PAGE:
I sincerely apologize that this will (and does) read like a long comment, but the comments section is too limiting to make the point.
The odds are that the only person who could answer this question well would be an active bearer of the priesthood in one church who apostatizes from it, converts to the other and thereby becomes an active bearer of the priesthood in the other.
...and that might be a pretty small group of people. Active members of any church rarely convert to other churches.1
Let me cite a few examples of the problem.
(Pro-LDS) The Encyclopedia of Mormonism in the article "Catholicism and Mormonism," under the subheading "AUTHORITY," gives a bland one-paragraph statement that basically only introduces the idea of how the two organizations look at the authority held by the apostle Peter. (And, IMHO, it doesn't even do that particularly well.)
(Neutral) In "Mormonism: An analysis of doctrine in comparison to Catholic and other Protestant faiths"2 author Anne Latham of the Massachusetts Institute of Technology tries to describe the LDS perspective in comparison to other beliefs. The article compares very few things, and it's obvious that she either isn't LDS herself or is writing from a non-LDS perspective. For example, she explains that men receive the Melchizedek Priesthood when they become High Priests. Actually, men receive the Melchizedek Priesthood when they are first called to serve in any M.P. office, most commonly the office of Elder after they turn 18 and prepare to serve a mission.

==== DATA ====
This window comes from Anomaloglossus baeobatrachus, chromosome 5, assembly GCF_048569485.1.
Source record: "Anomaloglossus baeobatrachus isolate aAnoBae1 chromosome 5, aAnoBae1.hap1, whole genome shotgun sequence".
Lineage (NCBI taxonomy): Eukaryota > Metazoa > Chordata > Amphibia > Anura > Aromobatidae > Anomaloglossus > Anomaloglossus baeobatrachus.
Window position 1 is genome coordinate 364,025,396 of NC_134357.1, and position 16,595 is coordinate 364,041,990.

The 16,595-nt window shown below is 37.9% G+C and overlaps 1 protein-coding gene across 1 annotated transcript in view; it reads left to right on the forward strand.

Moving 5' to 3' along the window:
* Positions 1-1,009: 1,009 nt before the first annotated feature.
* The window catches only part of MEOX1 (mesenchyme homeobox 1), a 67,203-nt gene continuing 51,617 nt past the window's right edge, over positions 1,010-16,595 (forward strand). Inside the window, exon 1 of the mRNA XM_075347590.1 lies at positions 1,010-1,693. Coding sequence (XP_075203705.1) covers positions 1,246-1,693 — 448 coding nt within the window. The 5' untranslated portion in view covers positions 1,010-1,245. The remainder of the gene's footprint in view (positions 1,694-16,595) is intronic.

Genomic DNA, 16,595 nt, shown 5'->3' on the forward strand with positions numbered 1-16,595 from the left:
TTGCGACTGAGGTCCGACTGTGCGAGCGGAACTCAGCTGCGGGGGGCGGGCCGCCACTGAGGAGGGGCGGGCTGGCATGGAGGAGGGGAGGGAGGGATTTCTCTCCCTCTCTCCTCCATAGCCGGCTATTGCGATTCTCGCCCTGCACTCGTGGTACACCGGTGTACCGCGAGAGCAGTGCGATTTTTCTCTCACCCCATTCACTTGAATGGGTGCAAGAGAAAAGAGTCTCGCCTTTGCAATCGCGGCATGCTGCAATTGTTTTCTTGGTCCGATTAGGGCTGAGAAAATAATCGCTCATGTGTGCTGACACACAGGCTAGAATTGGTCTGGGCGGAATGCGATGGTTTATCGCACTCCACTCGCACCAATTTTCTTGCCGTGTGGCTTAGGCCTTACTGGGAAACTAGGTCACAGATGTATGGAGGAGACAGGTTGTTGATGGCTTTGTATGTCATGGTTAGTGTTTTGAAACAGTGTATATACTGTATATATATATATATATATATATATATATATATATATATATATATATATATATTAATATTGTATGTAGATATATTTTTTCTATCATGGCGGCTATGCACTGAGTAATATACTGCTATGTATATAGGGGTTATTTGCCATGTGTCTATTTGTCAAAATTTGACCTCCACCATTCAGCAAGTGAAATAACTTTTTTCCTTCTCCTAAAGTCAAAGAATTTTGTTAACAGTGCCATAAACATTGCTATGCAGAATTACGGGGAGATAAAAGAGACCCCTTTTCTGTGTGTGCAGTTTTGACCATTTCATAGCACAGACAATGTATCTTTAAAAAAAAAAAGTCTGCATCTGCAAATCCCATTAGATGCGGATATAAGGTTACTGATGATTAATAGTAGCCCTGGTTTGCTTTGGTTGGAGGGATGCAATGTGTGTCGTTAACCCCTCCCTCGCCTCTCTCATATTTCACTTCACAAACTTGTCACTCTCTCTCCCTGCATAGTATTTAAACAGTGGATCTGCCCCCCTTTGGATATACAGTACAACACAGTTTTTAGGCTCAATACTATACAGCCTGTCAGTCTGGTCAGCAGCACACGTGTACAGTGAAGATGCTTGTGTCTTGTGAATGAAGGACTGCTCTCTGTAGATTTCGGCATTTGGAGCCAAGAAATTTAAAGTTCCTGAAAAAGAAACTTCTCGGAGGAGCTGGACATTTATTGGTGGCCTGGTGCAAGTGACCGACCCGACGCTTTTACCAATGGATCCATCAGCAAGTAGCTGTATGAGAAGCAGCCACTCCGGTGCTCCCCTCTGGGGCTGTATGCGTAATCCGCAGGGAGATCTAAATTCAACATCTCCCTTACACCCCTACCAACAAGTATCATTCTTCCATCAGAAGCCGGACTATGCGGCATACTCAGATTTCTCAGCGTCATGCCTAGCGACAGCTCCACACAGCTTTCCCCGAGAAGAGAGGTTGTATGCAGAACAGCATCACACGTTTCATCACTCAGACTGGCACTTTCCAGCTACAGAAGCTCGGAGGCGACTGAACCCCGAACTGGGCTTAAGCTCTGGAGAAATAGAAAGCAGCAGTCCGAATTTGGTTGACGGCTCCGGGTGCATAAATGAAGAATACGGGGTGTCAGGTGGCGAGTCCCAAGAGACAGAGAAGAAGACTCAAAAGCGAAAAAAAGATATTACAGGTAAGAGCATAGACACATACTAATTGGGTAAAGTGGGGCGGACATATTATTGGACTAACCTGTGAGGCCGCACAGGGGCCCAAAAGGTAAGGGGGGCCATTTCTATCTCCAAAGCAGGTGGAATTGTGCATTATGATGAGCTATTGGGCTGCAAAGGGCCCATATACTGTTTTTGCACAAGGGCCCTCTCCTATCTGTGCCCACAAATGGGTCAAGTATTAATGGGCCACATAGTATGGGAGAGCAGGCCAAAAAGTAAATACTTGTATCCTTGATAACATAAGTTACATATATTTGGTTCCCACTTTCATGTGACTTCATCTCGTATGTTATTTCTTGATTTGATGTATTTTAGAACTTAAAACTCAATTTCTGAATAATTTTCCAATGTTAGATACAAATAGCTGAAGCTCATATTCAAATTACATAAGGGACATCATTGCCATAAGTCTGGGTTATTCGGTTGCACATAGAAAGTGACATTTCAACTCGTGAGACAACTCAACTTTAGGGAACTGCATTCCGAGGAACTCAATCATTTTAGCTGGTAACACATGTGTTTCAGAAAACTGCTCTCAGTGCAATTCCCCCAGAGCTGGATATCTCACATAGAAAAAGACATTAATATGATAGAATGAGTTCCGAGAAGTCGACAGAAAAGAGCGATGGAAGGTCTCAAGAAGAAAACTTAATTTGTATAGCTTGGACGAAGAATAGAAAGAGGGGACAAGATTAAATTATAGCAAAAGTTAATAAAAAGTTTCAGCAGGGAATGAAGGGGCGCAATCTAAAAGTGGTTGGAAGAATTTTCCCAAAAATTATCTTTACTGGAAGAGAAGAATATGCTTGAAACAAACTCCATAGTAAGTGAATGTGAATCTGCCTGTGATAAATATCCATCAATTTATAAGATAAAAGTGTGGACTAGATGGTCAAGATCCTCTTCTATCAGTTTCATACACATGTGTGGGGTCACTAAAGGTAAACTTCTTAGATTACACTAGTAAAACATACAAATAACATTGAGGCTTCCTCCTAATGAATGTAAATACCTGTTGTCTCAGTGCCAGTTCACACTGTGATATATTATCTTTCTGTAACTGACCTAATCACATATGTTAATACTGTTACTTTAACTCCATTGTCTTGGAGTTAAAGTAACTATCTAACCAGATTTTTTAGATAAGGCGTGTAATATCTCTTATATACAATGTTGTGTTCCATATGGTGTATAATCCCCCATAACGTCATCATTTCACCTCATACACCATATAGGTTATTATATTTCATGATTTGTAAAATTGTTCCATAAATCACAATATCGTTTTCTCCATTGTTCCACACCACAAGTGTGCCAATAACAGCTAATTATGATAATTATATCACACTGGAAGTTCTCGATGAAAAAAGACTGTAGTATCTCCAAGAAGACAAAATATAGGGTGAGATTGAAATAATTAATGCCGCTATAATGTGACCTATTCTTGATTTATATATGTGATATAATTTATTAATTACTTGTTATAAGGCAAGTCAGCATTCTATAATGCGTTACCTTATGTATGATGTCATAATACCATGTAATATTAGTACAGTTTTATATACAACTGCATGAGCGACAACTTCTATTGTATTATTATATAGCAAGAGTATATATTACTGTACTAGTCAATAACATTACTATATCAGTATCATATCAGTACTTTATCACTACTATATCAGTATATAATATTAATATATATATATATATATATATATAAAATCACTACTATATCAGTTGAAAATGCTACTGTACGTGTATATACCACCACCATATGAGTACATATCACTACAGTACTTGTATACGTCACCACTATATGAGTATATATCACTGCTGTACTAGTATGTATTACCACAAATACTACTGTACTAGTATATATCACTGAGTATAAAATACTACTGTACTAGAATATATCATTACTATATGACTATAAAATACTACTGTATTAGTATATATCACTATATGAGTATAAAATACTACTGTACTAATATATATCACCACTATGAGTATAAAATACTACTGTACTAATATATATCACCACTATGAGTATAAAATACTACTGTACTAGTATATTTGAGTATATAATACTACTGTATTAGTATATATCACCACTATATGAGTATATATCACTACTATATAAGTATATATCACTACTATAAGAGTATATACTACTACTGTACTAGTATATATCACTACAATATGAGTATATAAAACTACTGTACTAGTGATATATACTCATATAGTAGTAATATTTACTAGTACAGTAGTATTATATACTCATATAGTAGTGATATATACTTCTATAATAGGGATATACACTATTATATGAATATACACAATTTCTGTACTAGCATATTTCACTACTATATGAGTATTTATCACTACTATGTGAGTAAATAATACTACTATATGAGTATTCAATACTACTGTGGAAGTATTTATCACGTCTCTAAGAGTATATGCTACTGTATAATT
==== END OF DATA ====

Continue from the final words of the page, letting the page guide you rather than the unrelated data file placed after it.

(Pro-Catholic) A third example comes from Catholic.com. The article is a decidedly anti-LDS article filled with shallow statements that misrepresent the LDS faith. Which is curious, as this apparently not-affiliated-with-the-Catholic-Church ministry claims it began when "a Fundamentalist church in San Diego, California, decided to leaflet the cars at a local parish during Mass. The fliers attacked the Eucharist and were riddled with misinformation." (source).
My point is, neither organization really understands the other.3 I would hope there are scholars in each that could answer this question with the objectivity it needs, but if there are, they're not publishing on the Internet in a way that's easy to find.
Therefore, I recommend this question be deleted. Instead, I recommend you ask something like: "From the perspective of [sect], how is its priesthood or ecclesiastical authority derived, organized and used?" This will get you detailed answers about specific priesthood practices that can thereafter be compared. And I suspect the group of people who can answer said question(s) increases thousands fold.
1 This is perhaps an egregious blanket statement. Let's put it another way, "people who are so active in their church that they participate in leadership and/or ministerial roles rarely convert to other churches." And whey they do, it's usually after a crisis of faith that led them to wonder why on earth they're attending the church they do.
2 Frankly, the title of this article and its hosting school should have foreshadowed its quality. I'm hoping the author left the word "other" in as a typographic mistake and didn't really mean to imply that the Catholic Church was Protestant. Or, perhaps, she mistakenly left the word "Protestant" in and meant Catholicism and other churches? And why am I reading a religious article from an institute of technology? Anyway...
3 Which isn't surprising. In fact, speaking about each organization's membership generally, it's probably fostered and desirable. But, perhaps on a more positive note, speaking from my own perspective as an active LDS member, my religion is my life. There isn't a whole lot of time available to really study other religions. That's why sites like this are so valuable.